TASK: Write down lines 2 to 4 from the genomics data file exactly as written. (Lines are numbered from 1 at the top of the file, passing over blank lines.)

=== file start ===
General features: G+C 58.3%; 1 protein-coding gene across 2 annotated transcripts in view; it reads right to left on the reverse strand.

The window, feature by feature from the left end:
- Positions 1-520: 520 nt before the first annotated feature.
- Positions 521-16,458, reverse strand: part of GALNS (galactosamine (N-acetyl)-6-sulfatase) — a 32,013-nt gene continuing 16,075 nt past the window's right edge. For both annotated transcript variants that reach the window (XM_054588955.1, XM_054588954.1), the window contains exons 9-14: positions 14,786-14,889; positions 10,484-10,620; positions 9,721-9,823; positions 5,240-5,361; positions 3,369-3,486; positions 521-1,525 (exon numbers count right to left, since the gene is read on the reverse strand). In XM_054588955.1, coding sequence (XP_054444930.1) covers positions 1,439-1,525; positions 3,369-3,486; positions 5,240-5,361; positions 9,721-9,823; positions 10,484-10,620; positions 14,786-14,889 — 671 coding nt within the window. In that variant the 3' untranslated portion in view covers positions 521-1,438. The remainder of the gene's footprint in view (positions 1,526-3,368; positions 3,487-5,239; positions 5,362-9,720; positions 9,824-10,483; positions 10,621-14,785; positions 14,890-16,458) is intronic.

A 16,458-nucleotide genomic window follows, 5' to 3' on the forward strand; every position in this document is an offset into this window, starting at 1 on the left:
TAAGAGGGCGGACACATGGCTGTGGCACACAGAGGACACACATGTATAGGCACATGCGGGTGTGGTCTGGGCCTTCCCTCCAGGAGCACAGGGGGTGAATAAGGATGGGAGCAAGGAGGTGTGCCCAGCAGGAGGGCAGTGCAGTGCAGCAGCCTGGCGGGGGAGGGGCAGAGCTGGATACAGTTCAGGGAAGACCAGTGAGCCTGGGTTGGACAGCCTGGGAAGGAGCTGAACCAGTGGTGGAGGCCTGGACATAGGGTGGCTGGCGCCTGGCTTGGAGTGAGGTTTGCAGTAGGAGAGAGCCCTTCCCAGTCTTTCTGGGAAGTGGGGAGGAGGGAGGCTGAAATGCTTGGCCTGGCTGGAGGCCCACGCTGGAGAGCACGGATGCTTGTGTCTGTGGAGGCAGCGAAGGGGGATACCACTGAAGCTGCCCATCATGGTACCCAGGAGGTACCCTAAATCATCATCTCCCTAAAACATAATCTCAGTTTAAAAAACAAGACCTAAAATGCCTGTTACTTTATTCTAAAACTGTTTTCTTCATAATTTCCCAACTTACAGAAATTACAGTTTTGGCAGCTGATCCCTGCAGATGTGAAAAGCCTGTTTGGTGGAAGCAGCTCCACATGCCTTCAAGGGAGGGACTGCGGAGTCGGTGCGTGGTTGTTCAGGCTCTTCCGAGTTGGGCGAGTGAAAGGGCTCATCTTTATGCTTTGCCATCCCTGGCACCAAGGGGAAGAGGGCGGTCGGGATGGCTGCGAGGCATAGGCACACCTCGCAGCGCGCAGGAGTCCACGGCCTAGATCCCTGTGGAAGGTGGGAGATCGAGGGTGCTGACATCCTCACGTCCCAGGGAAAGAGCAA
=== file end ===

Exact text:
The window, feature by feature from the left end:
- Positions 1-520: 520 nt before the first annotated feature.
- Positions 521-16,458, reverse strand: part of GALNS (galactosamine (N-acetyl)-6-sulfatase) — a 32,013-nt gene continuing 16,075 nt past the window's right edge. For both annotated transcript variants that reach the window (XM_054588955.1, XM_054588954.1), the window contains exons 9-14: positions 14,786-14,889; positions 10,484-10,620; positions 9,721-9,823; positions 5,240-5,361; positions 3,369-3,486; positions 521-1,525 (exon numbers count right to left, since the gene is read on the reverse strand). In XM_054588955.1, coding sequence (XP_054444930.1) covers positions 1,439-1,525; positions 3,369-3,486; positions 5,240-5,361; positions 9,721-9,823; positions 10,484-10,620; positions 14,786-14,889 — 671 coding nt within the window. In that variant the 3' untranslated portion in view covers positions 521-1,438. The remainder of the gene's footprint in view (positions 1,526-3,368; positions 3,487-5,239; positions 5,362-9,720; positions 9,824-10,483; positions 10,621-14,785; positions 14,890-16,458) is intronic.